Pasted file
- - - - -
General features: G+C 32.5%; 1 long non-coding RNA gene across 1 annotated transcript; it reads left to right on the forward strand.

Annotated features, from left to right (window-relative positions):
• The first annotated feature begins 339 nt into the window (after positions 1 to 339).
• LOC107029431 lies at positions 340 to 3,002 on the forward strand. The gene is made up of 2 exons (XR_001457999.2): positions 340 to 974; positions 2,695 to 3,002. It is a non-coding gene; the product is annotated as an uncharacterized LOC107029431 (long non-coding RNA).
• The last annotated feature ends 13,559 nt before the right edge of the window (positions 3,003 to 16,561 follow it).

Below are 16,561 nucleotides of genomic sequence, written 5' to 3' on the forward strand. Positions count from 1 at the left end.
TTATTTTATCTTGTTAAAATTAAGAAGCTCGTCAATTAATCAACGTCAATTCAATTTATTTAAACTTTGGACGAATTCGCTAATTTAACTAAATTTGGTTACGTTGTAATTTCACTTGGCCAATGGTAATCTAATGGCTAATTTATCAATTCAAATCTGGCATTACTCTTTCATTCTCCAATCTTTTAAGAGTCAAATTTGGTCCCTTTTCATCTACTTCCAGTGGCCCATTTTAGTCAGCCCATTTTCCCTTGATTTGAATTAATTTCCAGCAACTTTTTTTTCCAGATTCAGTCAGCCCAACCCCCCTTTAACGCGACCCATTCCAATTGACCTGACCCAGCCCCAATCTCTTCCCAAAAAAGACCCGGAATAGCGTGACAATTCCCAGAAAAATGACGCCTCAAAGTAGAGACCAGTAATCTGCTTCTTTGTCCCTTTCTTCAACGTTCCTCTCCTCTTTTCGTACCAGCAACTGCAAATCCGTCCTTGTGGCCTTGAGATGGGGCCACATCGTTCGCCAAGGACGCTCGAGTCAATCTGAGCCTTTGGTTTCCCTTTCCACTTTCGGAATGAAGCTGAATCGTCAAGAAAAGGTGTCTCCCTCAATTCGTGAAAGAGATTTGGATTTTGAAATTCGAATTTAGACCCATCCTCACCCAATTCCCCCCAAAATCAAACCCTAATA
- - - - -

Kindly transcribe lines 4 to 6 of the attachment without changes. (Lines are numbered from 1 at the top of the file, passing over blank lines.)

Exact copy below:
• LOC107029431 lies at positions 340 to 3,002 on the forward strand. The gene is made up of 2 exons (XR_001457999.2): positions 340 to 974; positions 2,695 to 3,002. It is a non-coding gene; the product is annotated as an uncharacterized LOC107029431 (long non-coding RNA).
• The last annotated feature ends 13,559 nt before the right edge of the window (positions 3,003 to 16,561 follow it).

Below are 16,561 nucleotides of genomic sequence, written 5' to 3' on the forward strand. Positions count from 1 at the left end.